of vert column - flexion/extension occurs in the sagittal plane about a ___ axis
transverse
of vert column - side bending occurs in the coronal plane about an ___ axis
anterior/posterior (AP)
of vert column - rotation occurs in the transverse plane about a ___ axis
vertical/longitudinal
of sternoclavicular movemnt, Elevation and depression of clavicle on sternum occurs about a ___ axis
AP axis
of sternoclavicular movemnt, Internal & external rotation of shoulder girdle occurs about a ___ axis
Transverse axis
of sternoclavicular movemnt, Protraction and retraction of shoulder girdle
occurs about a ___ axis
Longitudinal axis
tibiofibular joint is what type of joint?
planar
Sacroiliac joint is what type of joint?
planar
what joint connects the shoulder girdle with the trunk?
sternoclavicular
what joint Connects the clavicle with the acromion process of the scapulae
Acromioclavicular (AC) Joint
of gelnohumeral joint, flexion and extension of humerus occurs over which axis?
Transverse axis
of gelnohumeral joint, adduction and abduction of humerus occurs over which axis?
AP axis
of gelnohumeral joint, internal and external rotation of humerus occurs over which axis?
Longitudinal axis
temperomandibular joint is what type of joint?
hinge
Femorotibial joint is what type of joint?
hinge
the humeroulnar joint has approx how many degrees of motion?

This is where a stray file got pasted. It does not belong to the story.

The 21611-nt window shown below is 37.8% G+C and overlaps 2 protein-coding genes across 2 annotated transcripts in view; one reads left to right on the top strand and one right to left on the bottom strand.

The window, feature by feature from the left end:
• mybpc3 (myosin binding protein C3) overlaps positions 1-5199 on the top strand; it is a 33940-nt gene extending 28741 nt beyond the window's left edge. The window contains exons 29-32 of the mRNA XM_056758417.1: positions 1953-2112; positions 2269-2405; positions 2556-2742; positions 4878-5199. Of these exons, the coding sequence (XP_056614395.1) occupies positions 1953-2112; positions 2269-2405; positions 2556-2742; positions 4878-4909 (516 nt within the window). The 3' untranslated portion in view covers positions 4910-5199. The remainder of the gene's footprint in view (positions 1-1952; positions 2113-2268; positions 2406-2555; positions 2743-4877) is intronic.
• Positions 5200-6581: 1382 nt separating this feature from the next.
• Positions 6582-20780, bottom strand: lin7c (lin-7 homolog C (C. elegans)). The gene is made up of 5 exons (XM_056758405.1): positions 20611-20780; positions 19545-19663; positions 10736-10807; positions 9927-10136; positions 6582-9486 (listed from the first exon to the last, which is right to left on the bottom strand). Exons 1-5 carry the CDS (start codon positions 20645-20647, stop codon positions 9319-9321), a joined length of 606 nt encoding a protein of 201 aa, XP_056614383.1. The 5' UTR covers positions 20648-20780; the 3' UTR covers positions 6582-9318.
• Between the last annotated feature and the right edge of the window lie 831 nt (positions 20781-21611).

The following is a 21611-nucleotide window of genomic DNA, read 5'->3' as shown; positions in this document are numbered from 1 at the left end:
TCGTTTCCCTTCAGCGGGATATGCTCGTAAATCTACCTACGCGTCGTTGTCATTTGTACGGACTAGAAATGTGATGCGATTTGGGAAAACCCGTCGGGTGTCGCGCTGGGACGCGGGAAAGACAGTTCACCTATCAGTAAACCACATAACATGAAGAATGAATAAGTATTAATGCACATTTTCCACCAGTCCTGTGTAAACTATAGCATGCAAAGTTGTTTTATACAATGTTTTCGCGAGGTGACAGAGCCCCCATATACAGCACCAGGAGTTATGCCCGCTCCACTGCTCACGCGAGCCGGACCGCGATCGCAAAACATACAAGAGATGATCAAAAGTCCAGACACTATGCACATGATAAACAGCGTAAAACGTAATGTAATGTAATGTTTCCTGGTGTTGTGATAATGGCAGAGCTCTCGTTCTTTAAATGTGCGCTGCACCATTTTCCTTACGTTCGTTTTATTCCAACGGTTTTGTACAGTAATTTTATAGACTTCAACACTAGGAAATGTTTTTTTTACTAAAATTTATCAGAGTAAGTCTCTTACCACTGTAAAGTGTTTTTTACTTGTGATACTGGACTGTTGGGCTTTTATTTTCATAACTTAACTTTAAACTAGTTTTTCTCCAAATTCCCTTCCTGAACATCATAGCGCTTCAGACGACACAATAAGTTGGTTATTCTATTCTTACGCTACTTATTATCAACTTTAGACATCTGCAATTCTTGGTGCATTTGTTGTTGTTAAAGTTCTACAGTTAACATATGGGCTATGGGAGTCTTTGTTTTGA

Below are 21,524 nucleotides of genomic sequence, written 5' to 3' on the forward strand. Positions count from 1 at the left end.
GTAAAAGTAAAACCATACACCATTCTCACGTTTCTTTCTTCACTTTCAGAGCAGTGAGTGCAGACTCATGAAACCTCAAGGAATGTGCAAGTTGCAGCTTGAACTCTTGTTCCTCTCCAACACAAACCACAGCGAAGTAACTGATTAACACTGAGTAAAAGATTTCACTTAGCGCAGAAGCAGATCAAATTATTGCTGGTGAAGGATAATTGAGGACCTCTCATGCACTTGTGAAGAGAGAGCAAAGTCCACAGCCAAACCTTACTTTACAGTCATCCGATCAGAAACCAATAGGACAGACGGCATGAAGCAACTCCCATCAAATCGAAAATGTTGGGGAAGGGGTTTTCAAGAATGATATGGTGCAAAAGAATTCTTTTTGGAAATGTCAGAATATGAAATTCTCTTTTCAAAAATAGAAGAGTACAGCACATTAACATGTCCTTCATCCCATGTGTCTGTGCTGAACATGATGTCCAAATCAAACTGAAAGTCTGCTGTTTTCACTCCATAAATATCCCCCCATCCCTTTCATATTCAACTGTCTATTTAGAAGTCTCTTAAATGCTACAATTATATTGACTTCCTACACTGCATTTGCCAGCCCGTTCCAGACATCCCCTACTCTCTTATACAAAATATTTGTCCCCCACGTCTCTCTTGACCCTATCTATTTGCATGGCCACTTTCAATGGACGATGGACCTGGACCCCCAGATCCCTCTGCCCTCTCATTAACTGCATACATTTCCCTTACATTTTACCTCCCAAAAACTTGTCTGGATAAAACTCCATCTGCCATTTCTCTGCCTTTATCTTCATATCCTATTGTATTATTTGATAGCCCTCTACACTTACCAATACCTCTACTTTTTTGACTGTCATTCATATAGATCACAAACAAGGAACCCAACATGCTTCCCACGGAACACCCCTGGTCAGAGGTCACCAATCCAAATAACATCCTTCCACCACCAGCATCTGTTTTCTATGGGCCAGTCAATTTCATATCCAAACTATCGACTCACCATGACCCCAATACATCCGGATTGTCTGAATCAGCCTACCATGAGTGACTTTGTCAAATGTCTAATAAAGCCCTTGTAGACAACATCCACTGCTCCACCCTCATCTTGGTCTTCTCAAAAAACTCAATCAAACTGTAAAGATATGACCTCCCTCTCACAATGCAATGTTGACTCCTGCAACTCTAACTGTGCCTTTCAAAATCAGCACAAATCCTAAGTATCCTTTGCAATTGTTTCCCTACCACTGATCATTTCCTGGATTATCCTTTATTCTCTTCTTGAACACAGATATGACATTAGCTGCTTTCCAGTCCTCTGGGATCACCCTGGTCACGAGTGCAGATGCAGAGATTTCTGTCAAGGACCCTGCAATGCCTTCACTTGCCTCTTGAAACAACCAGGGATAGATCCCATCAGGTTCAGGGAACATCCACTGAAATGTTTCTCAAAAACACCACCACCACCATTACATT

190
the femortibial joint has approx how many degrees of motion?
160
the radioulnar joint is what type of joint?
uniaxial
the radiocarpal joint is an example of what type of joint?
ellipsoid
Fryette's Fryette's Principle 1. neutral mechanix. When the spine is in neutral position and sidebending is introduced, the vertebrae rotate toward the _____
convexity
what is Fryette's Principle II-Non-Neutral Mechanics?
When flexion or extension is sufficient to localize force to a single segment, the vertebra rotates into the concavity
Fryette's Principle II-Non-Neutral Mechanics involves rotation (of vert bodies) and sidebending to the same OR opposite side?
same
What is Fryette's III Principle?
The motion of a vertebral segment in any plane will modify(restrict) movement of that segment in the other planes of motion.
A SD exhaled rib completes full ___ motion, but is restricted on _____.
exhalation ; inhalation
which vertebrae is in approximate center of load bearing with ideal posture?
L4 (posture and gait lecture says L3).
What is Fryette's III Principle?
The motion of a vertebral segment in any plane will modify(restrict) movement of that segment in the other planes of motion.
motion or somatic dysfunction of “C2” means the motion of Cx? on Cx?.